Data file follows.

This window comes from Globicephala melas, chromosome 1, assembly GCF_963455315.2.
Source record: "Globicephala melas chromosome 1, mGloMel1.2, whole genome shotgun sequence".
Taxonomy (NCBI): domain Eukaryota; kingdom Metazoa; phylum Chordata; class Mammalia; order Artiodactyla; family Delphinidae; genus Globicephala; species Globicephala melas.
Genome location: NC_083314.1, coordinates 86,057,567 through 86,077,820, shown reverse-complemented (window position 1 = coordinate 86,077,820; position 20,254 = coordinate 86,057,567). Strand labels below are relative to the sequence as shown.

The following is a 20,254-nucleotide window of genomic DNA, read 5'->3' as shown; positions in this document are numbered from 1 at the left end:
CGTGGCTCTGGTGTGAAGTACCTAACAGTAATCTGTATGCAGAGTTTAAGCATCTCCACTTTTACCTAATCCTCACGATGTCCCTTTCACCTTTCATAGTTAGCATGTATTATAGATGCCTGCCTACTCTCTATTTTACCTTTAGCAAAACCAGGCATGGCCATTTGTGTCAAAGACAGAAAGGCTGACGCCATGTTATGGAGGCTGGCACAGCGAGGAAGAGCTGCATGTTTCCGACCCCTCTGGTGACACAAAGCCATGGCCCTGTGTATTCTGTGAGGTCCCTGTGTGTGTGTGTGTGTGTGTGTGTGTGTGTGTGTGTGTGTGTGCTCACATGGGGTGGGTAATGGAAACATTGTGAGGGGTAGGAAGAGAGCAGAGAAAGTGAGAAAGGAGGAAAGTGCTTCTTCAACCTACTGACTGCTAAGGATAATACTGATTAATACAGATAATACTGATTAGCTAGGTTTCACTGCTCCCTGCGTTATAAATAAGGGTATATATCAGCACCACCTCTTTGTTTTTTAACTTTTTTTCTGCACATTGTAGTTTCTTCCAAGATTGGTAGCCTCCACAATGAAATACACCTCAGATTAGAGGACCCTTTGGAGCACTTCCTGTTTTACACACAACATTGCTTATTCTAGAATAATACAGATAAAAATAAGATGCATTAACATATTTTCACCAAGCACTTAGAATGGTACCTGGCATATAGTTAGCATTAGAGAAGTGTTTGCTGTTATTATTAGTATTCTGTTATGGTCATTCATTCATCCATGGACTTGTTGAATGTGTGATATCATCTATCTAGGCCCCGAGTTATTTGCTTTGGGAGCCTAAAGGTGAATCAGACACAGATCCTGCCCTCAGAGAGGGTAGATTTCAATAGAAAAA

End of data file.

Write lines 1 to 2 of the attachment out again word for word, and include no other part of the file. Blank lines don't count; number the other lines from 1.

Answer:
This window comes from Globicephala melas, chromosome 1, assembly GCF_963455315.2.
Source record: "Globicephala melas chromosome 1, mGloMel1.2, whole genome shotgun sequence".